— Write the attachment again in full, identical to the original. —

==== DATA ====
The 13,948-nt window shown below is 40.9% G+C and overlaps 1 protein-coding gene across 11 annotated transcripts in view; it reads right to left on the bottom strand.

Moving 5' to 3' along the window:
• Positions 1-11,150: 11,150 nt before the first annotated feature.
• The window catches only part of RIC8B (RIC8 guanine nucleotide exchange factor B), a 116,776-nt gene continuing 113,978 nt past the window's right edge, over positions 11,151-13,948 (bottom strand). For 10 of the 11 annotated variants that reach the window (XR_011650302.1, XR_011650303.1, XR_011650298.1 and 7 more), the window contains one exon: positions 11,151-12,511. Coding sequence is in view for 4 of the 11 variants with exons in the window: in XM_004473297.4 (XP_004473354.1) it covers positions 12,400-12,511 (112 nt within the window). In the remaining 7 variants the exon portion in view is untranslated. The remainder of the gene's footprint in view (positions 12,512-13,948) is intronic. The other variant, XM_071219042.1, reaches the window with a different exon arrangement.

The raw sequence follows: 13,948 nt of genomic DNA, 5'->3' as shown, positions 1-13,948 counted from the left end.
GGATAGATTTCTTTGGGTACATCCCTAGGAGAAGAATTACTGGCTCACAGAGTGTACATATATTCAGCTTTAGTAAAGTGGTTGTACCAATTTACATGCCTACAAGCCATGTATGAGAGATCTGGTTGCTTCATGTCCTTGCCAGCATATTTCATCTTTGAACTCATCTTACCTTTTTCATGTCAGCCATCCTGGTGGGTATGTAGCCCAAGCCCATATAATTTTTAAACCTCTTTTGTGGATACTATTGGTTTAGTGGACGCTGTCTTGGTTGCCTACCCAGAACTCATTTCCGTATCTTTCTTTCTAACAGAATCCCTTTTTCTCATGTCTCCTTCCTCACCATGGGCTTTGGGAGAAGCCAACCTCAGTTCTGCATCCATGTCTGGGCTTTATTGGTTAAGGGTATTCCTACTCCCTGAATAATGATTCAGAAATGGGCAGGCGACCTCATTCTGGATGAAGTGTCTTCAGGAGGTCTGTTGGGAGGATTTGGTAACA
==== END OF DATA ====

The 13,948-nt window shown below is 40.9% G+C and overlaps 1 protein-coding gene across 11 annotated transcripts in view; it reads right to left on the bottom strand.

Moving 5' to 3' along the window:
• Positions 1-11,150: 11,150 nt before the first annotated feature.
• The window catches only part of RIC8B (RIC8 guanine nucleotide exchange factor B), a 116,776-nt gene continuing 113,978 nt past the window's right edge, over positions 11,151-13,948 (bottom strand). For 10 of the 11 annotated variants that reach the window (XR_011650302.1, XR_011650303.1, XR_011650298.1 and 7 more), the window contains one exon: positions 11,151-12,511. Coding sequence is in view for 4 of the 11 variants with exons in the window: in XM_004473297.4 (XP_004473354.1) it covers positions 12,400-12,511 (112 nt within the window). In the remaining 7 variants the exon portion in view is untranslated. The remainder of the gene's footprint in view (positions 12,512-13,948) is intronic. The other variant, XM_071219042.1, reaches the window with a different exon arrangement.

The raw sequence follows: 13,948 nt of genomic DNA, 5'->3' as shown, positions 1-13,948 counted from the left end.
GGATAGATTTCTTTGGGTACATCCCTAGGAGAAGAATTACTGGCTCACAGAGTGTACATATATTCAGCTTTAGTAAAGTGGTTGTACCAATTTACATGCCTACAAGCCATGTATGAGAGATCTGGTTGCTTCATGTCCTTGCCAGCATATTTCATCTTTGAACTCATCTTACCTTTTTCATGTCAGCCATCCTGGTGGGTATGTAGCCCAAGCCCATATAATTTTTAAACCTCTTTTGTGGATACTATTGGTTTAGTGGACGCTGTCTTGGTTGCCTACCCAGAACTCATTTCCGTATCTTTCTTTCTAACAGAATCCCTTTTTCTCATGTCTCCTTCCTCACCATGGGCTTTGGGAGAAGCCAACCTCAGTTCTGCATCCATGTCTGGGCTTTATTGGTTAAGGGTATTCCTACTCCCTGAATAATGATTCAGAAATGGGCAGGCGACCTCATTCTGGATGAAGTGTCTTCAGGAGGTCTGTTGGGAGGATTTGGTAACA